Periodic Table


November 23, 2011, 9:17 am

Argon-39 is an isotope of argon that is useful as a tracer in ocean studies. It is a radioactive inert gas with a half life of 269 years and is produced in the atmosphere by cosmic ray interacting with Argon-40.

This article is written at a definitional level only. Authors wishing to expand this entry are inivited to expand the present treatment, which additions will be peer reviewed prior to publication of any expansion.

This argon isotope is well-mixed through the troposphere and its variation in concentration over the last 1000 years has been estimated to be no more than about seven percent. This means that its distribution in the atmosphere and ocean is in steady state.

It enters the ocean by gas exchange with the equilibrium time between the surface mixed layer and the atmosphere being about a month. The equilibrium concentration in surface water is calculated from the solubility of argon, a well known function of temperature and salinity, and the also well known concetration of Ar-39 in the atmosphere. The surface concentration in regions of deep water formation, where the surface water may not equilibrate with the atmosphere due to rapid convection processes, can be determined from measurements. Measurement is at present an onerous process requiring 1500 liters of water, and the concentration measured is reported as a modern, i.e. the Ar-39:Ar:40 ratio of the sample divided by the Ar-39:Ar:40 ratio of the troposphere. The minimum detectable limit is about five percent modern (with an error of 3-5% modern) which corresponds to an age of 1100 years with a resolution of about 50 years.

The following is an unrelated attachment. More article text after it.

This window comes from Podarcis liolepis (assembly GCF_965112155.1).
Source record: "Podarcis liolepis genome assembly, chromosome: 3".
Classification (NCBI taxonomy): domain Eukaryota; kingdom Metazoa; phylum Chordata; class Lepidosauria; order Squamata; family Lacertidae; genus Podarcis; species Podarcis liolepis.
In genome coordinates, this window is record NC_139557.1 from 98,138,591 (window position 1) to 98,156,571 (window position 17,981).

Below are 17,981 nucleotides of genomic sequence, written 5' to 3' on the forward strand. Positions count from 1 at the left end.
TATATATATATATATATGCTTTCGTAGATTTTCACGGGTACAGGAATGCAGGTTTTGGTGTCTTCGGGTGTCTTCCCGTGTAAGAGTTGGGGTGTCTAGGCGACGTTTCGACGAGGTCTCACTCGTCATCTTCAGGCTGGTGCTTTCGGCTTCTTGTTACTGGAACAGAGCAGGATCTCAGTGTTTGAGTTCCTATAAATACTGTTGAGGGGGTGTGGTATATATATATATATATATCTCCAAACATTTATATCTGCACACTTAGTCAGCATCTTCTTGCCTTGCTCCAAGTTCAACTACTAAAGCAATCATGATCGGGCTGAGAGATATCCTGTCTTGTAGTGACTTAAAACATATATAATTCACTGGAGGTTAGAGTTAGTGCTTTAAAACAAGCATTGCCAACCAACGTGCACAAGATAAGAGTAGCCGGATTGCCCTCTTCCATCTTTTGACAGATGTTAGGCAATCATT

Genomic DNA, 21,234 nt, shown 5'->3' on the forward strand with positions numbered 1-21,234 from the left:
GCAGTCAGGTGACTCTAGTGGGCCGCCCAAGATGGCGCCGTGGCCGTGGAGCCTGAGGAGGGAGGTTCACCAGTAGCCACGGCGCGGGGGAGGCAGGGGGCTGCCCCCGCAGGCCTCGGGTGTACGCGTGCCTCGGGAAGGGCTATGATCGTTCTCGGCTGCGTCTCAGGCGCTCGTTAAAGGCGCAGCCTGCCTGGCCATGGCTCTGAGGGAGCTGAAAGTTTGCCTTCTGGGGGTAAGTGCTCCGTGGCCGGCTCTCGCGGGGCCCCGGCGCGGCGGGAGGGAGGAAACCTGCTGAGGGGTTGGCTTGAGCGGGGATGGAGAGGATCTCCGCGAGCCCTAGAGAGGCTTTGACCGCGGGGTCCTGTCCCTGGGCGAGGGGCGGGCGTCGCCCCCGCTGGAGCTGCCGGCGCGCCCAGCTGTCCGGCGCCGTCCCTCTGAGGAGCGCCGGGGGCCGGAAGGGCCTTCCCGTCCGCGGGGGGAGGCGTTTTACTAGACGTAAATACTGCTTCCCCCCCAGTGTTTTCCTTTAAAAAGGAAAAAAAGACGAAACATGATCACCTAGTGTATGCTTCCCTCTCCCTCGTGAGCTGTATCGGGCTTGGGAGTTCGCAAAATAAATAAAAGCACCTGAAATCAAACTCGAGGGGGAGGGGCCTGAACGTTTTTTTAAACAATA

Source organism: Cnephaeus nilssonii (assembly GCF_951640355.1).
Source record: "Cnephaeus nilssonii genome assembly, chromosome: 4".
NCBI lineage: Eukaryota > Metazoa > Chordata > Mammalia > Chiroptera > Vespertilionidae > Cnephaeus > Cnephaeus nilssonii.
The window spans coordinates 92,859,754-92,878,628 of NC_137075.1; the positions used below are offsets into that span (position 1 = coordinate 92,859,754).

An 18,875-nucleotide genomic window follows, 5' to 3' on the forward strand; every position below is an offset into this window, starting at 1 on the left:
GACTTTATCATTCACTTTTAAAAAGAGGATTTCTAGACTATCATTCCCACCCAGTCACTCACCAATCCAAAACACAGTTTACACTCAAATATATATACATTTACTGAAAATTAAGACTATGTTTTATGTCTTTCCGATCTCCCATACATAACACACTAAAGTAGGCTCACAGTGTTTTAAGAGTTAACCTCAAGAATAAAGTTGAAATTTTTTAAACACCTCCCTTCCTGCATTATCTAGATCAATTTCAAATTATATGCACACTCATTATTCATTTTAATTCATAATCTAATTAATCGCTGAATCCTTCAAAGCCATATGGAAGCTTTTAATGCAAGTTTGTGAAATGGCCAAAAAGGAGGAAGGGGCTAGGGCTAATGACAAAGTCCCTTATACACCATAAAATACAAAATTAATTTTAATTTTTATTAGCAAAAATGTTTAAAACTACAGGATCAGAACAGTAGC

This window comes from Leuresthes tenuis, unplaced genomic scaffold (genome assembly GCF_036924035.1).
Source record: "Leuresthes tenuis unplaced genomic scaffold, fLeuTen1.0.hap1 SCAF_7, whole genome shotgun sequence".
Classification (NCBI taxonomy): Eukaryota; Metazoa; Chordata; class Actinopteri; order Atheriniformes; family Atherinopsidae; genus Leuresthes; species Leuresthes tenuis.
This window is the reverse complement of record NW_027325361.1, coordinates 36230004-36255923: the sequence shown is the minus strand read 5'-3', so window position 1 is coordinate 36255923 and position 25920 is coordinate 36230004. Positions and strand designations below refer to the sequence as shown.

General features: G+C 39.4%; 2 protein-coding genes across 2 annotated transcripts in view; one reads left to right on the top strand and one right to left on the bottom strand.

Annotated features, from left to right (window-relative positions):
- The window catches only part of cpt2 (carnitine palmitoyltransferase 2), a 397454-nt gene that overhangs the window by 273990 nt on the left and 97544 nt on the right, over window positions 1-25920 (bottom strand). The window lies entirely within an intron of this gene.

Argon-39 is an ideal tracer for investigating mixing and circulation in the deep ocean and in the mid to lower thermocline. Its distribution is in steady state and the boundary conditions are well known, i.e. there is no flux across the ocean bottom and the surface water concentration is known everywhere. Its distribution in the ocean interior is affected only by circulation, mixing and radioactive decay process, and since the decay rate is know it serves as a clock for circulation and mixing processes.

Further Reading

  • Physical Oceanography Index
  • H. H. Loosli. A dating method with Ar-39. Earth and Planet. Sci. Lett., 63:51–62, 1983.
  • Jorge Sarmiento. A Chemical Tracer Strategy for WOCE: Report of aWorkshop held in Seattle, Washington, January 22 and 23, 1987. Technical Report 10, U.S. Planning Office for WOCE, 1988.
  • W. S. Broecker and T.-H. Peng. Tracers in the Sea. Lamont-Doherty Geological Observatory, Palisades, N.Y., 1982.




Baum, S. (2011). Argon-39. Retrieved from


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